The books of jurisprudence are full with discourses regarding the care of animals. This should not come as a surprise if we know that one of the prophets of Islam, Suleiman [Peace be upon him], has changed the path of his army to avoid hurting ants:

“At length, when they came to a (lowly) valley of ants, one of the ants said: “O ye ants, get into your habitations, lest Solomon and his soldiers crush you (under foot) without knowing it.” 
So he smiled, amused at her speech; and he said: “O my Lord! So order me that I may be grateful for thy favors, which Thou hast bestowed on me and my parents, and that I may work the righteousness that will please Thee: and admit me, by Thy Grace, to the ranks of Thy righteous Servants.”
 Qur’an, 27:18-19

So the greatness of the kingdom that was granted to prophet Suleimanm, along with all the might associated with it, did not prevent him from heeding to the ants. This position towards the ants is further confirmed in a Hadith narrated by Abu Dawud, with a sound chain of narrators, that Ibn ‘Abbas reported that the Prophet [S.A.A.S] prohibited the killing of four creatures: “The ant, the bee, the hoopoe and the sparrow-hawk.”

The story of Nuh and the Flood also confirms the utmost care to prevent the extinction of any species. God commanded him to carry a pair of every species in the ark:

“…We said: “Embark therein, of each kind two, male and female…” Qur’an, 11:40

Yet, when an animal is proven to be a source of danger or harm, it is permitted to kill it. Al-Bukhari and Muslim narrated from the report of ‘A’ishah that the Messenger [S.A.A.S] said:

“Five creatures, all harmful, can be killed in the Haram: the crow, the kite, the scorpion, the mouse and the dog that bites [people without being provoked]”.

If it were not for the harm, actual or anticipated, there would be no permission to kill these animals, rodents, insects and birds. This message is further confirmed in another Hadith of the Prophet [S.A.A.S], he said:

“Weren’t the dogs a community like all communities, I would have ordered the killing of [all] of them. So kill the wild and black amongst them.”[28]

The reference to animals living in communities is clearly stated in the Qur’an:

“There is not an animal (that lives) on the earth, nor a being that flies on its wings, but (forms part of) communities like you…” Qur’an, 6:38

The Hadith that allows killing the said five animals in the Haram, shows that the original position towards the Haram, the Noble Sanctuary in Makkah, is to prohibit any act of killing, including hunting, by pilgrims. Also cutting the trees of the Haram is prohibited. The Haram might be considered the first protected “natural reservation” in the history of humanity. To emphasize the sanctity of the Haram, which is created by Divine order, the transgressors are punished:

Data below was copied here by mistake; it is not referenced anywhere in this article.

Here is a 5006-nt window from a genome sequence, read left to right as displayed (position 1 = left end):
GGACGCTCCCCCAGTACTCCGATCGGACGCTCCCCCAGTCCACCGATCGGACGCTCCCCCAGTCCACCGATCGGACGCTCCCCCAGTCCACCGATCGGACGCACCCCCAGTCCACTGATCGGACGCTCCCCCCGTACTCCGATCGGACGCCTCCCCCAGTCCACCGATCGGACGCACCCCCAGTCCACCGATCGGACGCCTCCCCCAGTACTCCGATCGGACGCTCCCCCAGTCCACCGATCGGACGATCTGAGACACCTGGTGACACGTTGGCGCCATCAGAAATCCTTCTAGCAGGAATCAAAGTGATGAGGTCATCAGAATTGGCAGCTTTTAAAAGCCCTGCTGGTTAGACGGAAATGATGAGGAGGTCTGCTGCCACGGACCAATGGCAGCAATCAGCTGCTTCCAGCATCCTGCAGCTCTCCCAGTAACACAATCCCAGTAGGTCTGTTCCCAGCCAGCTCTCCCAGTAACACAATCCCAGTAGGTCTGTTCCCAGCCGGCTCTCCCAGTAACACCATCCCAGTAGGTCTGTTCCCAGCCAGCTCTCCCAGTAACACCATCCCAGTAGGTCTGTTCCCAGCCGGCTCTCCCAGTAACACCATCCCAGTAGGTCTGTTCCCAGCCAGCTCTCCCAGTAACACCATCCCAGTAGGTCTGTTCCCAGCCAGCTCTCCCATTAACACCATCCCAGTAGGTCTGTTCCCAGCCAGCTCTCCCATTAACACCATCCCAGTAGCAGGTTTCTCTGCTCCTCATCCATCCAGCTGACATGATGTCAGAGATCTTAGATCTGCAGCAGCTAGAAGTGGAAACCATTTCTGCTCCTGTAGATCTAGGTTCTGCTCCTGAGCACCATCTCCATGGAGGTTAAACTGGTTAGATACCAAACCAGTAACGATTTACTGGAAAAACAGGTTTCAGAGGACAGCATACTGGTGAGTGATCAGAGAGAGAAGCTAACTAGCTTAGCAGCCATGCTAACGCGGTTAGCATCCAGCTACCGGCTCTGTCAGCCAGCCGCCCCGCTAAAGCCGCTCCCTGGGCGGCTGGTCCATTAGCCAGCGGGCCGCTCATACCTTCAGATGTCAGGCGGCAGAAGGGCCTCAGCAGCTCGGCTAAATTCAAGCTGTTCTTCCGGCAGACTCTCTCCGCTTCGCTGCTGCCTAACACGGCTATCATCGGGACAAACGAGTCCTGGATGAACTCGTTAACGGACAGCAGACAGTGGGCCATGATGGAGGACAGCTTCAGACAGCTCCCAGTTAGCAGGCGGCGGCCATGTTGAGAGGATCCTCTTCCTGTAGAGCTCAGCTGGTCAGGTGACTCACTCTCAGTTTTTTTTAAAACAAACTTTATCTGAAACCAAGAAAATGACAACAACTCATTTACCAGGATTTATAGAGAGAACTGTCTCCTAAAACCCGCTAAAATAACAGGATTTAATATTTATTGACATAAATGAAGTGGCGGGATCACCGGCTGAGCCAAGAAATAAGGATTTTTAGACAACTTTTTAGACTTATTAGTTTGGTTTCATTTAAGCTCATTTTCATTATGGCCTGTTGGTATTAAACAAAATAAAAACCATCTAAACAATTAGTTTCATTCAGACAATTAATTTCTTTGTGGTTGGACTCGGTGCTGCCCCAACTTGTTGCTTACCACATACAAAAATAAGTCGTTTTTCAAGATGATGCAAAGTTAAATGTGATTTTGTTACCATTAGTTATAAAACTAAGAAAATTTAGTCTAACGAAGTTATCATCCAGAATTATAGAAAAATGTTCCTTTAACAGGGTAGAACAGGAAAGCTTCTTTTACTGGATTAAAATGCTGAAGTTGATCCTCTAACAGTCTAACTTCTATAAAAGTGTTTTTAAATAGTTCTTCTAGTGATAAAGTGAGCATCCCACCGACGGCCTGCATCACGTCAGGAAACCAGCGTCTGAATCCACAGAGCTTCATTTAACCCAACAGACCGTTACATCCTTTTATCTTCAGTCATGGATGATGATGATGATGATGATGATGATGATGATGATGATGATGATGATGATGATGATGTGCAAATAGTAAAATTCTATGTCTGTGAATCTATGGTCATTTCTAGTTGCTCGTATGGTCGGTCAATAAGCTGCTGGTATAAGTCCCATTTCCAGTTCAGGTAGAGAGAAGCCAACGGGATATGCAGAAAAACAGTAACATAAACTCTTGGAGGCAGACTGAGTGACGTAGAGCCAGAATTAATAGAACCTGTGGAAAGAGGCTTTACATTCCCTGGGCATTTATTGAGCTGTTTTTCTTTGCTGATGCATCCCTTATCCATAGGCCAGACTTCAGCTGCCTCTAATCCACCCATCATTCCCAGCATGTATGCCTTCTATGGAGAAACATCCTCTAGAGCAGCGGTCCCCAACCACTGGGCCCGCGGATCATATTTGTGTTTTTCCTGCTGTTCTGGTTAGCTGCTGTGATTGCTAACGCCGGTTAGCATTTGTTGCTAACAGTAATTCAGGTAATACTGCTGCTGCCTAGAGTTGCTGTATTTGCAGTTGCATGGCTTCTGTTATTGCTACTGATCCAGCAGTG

“ye who believe! Kill not game while in the Sacred precincts or in pilgrim garb. If any of you doth so intentionally, the compensation is an offering, brought to the Ka’bah, of a domestic animal equivalent to the one killed, as adjudged by two just men among you; or by way of atonement, the feeding of the indigent; or its equivalent in fasts: that he may taste the penalty of his deed. God forgives what is past: for repetition God will exact from him the penalty. For God is Exalted, and the Lord of Retribution.” Qur’an, 5:98

3. Plants:

    Islam prohibited the cutting or destruction of trees and plants, and encouraged people to protect and increase plants for the great reward associated with that. The speech of Abu Bakr, that was mentioned earlier, included the prohibition to destroy trees as an act of vengeance or collective punishment. If this is the status of plants in the Islamic world-view during war, it must be that they “enjoy” a better position during the peaceful times.

    Millions of trees are cut around the world each year to celebrate Christmas and New Year. I am sure that Jesus Christ would not have condoned that such acts are done in his name. Considering the environment, Alden Hinkely said that Christianity has the worst record. He also stated that Marx’s call to “control” nature “echoes the teachings of the Bible”.[29]

For the sake of comparison, the following Hadith of the Prophet [S.A.A.S] should prove to be useful:

“He who cuts a lote-tree [without justification], God will send him to Hellfire.”[30]

The lote-tree grows in the desert and it is very much needed in an area which has scarce vegetation. Dr. Al-Qaradawi understands this Hadith in terms of protecting the natural resources and preserving the balance that exists between the creatures in the environment.[31Against this background, where the life of one tree is appreciated, one can see what is the Islamic position towards destroying millions of trees as a result of humans directly acting upon nature (e.g. deforestation) or indirectly (e.g. acid rain).

    Islam encourages people to plant trees and all useful plants. In deed, similar to all acts performed in line with the Islamic world-view, and when done intentionally for the sake of God, they are considered and rewarded as acts of worshipping. Jaber reported that the Prophet [S.A.A.S] said:

“No Muslim, who plants a shoot, except that whatever is eaten or stolen from it, or anyone obtains the least thing from it, is considered [like paying] almsgiving on his behalf until the Day of Judgment.”[32]

The Prophet [S.A.A.S] encouraged people to work hard under all circumstances; he explained that in terms of planting a palm-tree seedling, even if one realizes that it is the Day of Judgment and that the world is coming to an end. It is for this reason that is prohibited to let the land set idle for a long time without working it out. Reviving a “dead” land could lead to creating a legal right to use it indefinitely, as long as he continues to plant it.